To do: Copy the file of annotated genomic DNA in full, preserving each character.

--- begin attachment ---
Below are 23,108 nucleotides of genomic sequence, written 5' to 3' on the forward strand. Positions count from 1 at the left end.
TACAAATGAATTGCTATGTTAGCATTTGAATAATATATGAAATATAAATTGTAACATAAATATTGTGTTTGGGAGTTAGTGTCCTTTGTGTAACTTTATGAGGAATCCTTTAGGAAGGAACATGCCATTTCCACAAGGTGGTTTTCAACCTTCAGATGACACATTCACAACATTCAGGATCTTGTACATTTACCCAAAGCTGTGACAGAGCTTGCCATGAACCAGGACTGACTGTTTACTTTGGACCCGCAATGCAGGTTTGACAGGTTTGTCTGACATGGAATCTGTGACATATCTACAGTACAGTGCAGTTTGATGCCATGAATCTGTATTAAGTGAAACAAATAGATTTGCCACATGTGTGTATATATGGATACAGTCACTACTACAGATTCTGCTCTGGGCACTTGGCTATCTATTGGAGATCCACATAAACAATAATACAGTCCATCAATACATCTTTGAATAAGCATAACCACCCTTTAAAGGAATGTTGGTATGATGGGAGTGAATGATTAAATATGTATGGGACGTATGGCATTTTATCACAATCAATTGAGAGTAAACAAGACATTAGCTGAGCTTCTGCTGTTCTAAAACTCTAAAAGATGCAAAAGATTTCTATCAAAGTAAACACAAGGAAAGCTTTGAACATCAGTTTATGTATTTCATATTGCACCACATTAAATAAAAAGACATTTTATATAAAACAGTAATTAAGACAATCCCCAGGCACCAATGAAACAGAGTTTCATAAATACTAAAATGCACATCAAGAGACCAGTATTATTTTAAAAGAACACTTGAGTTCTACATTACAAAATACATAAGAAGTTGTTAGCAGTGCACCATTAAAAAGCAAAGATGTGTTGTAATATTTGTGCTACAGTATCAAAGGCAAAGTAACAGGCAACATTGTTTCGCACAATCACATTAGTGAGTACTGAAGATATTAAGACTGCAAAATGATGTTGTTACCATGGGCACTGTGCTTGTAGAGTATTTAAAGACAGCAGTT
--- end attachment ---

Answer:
Below are 23,108 nucleotides of genomic sequence, written 5' to 3' on the forward strand. Positions count from 1 at the left end.
TACAAATGAATTGCTATGTTAGCATTTGAATAATATATGAAATATAAATTGTAACATAAATATTGTGTTTGGGAGTTAGTGTCCTTTGTGTAACTTTATGAGGAATCCTTTAGGAAGGAACATGCCATTTCCACAAGGTGGTTTTCAACCTTCAGATGACACATTCACAACATTCAGGATCTTGTACATTTACCCAAAGCTGTGACAGAGCTTGCCATGAACCAGGACTGACTGTTTACTTTGGACCCGCAATGCAGGTTTGACAGGTTTGTCTGACATGGAATCTGTGACATATCTACAGTACAGTGCAGTTTGATGCCATGAATCTGTATTAAGTGAAACAAATAGATTTGCCACATGTGTGTATATATGGATACAGTCACTACTACAGATTCTGCTCTGGGCACTTGGCTATCTATTGGAGATCCACATAAACAATAATACAGTCCATCAATACATCTTTGAATAAGCATAACCACCCTTTAAAGGAATGTTGGTATGATGGGAGTGAATGATTAAATATGTATGGGACGTATGGCATTTTATCACAATCAATTGAGAGTAAACAAGACATTAGCTGAGCTTCTGCTGTTCTAAAACTCTAAAAGATGCAAAAGATTTCTATCAAAGTAAACACAAGGAAAGCTTTGAACATCAGTTTATGTATTTCATATTGCACCACATTAAATAAAAAGACATTTTATATAAAACAGTAATTAAGACAATCCCCAGGCACCAATGAAACAGAGTTTCATAAATACTAAAATGCACATCAAGAGACCAGTATTATTTTAAAAGAACACTTGAGTTCTACATTACAAAATACATAAGAAGTTGTTAGCAGTGCACCATTAAAAAGCAAAGATGTGTTGTAATATTTGTGCTACAGTATCAAAGGCAAAGTAACAGGCAACATTGTTTCGCACAATCACATTAGTGAGTACTGAAGATATTAAGACTGCAAAATGATGTTGTTACCATGGGCACTGTGCTTGTAGAGTATTTAAAGACAGCAGTT